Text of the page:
Monday, June 30, 2014

Clyde Forks mine

Just west of the abandoned K&P rail line near Clyde Forks, in Lavant Township, is an abandoned mine site with workings in remarkably good condition. Getting there is fairly straightforward and involves a bit of GPS work to find the precise location in the bush. However, I will not provide details here since it's not exactly safe to rummage around old mine sites without taking proper precautions. Experienced mine hunters will know what I mean and will also know how to find this particular mine without problem.

The Clyde Forks Deposit was first staked by "T. Caldwell" in 1918-1919. I'm guessing this was Thomas Boyd Caldwell (who went by "Boyd"). His father (also Boyd Caldwell, just to keep things confusing) had, in January 1880, opened what became known as the Wilbur mine on the K&P south of Clyde Forks. As a widely invested entrepreneur and member of federal parliament, T. Boyd himself most likely remained in Ottawa or his Lanark riding sipping Scotch, while his hapless minions tramped around in the bush on his behalf doing the actual exploring.

As readers of my Wilbur posts will know, the geology along the K&P line is notable for its many mineral deposits--in particular of iron ore--and the region was surveyed extensively in the late 1800s and early 1900s for mine development potential. Other local deposits of interest include silver, gold, copper, antimony, mercury, and barite--all of which are found to some degree in the calcitic marbles at the Clyde Forks Deposit.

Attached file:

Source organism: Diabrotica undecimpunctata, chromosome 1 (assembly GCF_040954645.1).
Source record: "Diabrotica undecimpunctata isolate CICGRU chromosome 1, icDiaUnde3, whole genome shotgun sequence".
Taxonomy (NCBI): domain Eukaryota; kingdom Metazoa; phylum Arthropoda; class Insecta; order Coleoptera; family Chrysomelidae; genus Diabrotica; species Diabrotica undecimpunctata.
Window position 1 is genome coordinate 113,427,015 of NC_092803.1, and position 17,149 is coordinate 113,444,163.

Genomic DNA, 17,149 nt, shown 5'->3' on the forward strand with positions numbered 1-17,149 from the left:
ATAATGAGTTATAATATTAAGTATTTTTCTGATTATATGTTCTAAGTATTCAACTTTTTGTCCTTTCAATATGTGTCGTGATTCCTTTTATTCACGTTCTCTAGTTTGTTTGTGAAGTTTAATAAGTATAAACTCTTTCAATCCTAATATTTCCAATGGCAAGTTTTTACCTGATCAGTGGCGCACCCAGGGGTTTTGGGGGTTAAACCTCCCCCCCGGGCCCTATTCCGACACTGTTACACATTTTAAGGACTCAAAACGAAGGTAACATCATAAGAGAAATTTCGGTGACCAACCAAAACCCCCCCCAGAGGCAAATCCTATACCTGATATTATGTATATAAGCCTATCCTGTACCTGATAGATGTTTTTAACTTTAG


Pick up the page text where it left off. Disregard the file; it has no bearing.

Now, before you grab a pick and rush into the bush, it's important to note that mineral claims are well staked across the region, including at this site. While I haven't checked exactly who currently owns the lease on this mine site, two claims were staked as recently as 1984 and probably remain on the books. Indeed, significant copper-antimony-mercury-silver-barite mineralization was identified at the site around that time. However, the deposits probably do not warrant commercial exploitation, which leaves this site as another interesting footnote in Lanark County history.

As Dr. Steve Brule says, "Check it out!"